Why is subscription commerce and recurring billing so popular as a business model? The answer is two fold. Subscription commerce benefits businesses because it produces predictable income, casts a larger net for attracting customers, provides flexibility in product offerings, and facilitates scalability.
From the seller’s point of view, the flexibility of this model gives them a foot up on their competitors. Moving to a subscription-based business model means that the seller is ensured customer loyalty, and no longer needs to wrangle their competitors for business. In other words, the retention-based nature of subscriptions guarantees repeat business.
On the other side, customers enjoy the opportunity to benefit from products and services for reduced upfront costs. Customers who pay-as-they-go or pay per month may also find that businesses focus on customer retention, rather than the initial transaction, by ensuring long-term customer satisfaction. If a business is unable to earn customer satisfaction through the recurring billing cycles, they stand to lose the customer.
What this all means is that product ownership is now an increasingly obsolete idea, as business and consumers embrace subscription commerce.
Even manufacturing behemoths like Caterpillar offers machinery and services on a subscription model.
So what industries can benefit from subscription-based billing? Truly, the sky is the limit.
Think about pretty much any area of your life and there is most likely a subscription-based product or service available.
- Medical devices. In 2016, Americans spent $3.2 trillion in healthcare and a large part of that figure is in costly medical equipment. With soaring prices, it can be difficult to afford necessary, sometimes, life-sustaining equipment. This holds true for both medical facilities as well as individuals.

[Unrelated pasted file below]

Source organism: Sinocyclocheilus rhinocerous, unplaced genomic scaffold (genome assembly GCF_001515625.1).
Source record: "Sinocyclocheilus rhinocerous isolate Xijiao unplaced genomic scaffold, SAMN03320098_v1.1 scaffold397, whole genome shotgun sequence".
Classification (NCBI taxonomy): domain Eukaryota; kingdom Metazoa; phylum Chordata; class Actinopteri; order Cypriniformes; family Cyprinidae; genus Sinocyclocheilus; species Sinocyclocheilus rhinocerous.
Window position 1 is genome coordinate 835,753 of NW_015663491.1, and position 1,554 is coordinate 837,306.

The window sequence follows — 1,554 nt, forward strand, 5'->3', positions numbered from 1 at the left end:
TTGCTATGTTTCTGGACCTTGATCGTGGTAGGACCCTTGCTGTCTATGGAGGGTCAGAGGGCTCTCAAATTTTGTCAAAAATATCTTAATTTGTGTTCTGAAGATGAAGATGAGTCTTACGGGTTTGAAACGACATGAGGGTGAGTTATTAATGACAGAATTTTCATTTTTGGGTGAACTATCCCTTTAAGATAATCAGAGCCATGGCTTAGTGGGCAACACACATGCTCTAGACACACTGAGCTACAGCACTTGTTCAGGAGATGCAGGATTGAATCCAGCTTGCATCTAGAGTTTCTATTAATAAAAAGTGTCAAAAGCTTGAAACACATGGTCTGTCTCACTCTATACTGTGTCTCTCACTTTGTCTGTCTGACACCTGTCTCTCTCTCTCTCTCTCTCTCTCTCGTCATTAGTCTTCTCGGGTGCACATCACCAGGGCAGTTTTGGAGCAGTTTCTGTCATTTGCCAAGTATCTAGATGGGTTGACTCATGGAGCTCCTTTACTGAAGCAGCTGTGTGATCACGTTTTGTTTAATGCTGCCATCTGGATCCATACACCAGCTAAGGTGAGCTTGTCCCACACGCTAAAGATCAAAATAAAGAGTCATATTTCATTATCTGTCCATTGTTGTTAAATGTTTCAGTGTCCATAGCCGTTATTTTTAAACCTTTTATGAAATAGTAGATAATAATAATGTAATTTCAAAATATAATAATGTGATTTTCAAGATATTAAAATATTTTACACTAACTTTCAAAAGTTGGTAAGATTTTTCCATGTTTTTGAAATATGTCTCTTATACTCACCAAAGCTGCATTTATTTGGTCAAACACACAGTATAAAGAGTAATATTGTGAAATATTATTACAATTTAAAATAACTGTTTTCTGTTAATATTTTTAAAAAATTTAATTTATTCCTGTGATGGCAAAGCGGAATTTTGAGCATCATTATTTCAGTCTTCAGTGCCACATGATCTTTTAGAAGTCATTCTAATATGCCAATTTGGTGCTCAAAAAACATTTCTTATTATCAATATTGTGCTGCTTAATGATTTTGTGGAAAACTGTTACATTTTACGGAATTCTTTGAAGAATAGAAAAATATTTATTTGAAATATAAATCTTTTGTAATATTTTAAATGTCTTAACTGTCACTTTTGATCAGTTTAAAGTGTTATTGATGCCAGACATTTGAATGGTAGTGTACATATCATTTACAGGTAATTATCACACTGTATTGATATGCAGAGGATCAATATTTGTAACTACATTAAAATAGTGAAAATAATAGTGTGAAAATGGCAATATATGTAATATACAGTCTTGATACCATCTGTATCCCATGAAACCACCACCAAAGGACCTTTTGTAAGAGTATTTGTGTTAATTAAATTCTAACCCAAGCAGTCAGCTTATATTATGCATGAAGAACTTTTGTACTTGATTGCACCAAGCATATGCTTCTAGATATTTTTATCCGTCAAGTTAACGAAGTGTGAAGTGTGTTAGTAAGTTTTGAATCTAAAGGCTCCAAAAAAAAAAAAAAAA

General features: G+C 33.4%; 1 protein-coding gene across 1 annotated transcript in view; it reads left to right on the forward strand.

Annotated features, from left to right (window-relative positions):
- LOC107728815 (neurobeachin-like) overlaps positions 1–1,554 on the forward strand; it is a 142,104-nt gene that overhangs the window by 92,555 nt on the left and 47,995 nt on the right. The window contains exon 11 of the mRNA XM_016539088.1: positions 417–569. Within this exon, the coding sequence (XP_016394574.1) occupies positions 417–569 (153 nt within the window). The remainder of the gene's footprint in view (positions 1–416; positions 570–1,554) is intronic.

However, by offering payment plans with a recurring billing approach, the cost is more manageable. For example, seniors and critically ill patients can maintain their independence with devices such as Lifeline.
Additionally, warranties on these devices can also be managed through recurring billing platforms.
- Childcare/pet care. Parents of both 2- and 4-legged friends know the struggle of finding reliable care, whether it’s a date night babysitter or someone to walk your dog every day. Businesses such as care.com offer subscription plans to people who are searching for reputable, reliable care for kids, pets and seniors.
- Food. One of the fastest growing trends in foods is in meal preparation subscriptions such as Blue Apron but recurring billing isn’t just attracting food and beverage companies that mail their goods directly to you. With Meal Pal, customers in metropolitan areas such as New York City, Toronto and Boston can skip the meal preparation altogether and purchase take-out meal plans, for lunch, dinner or both meals.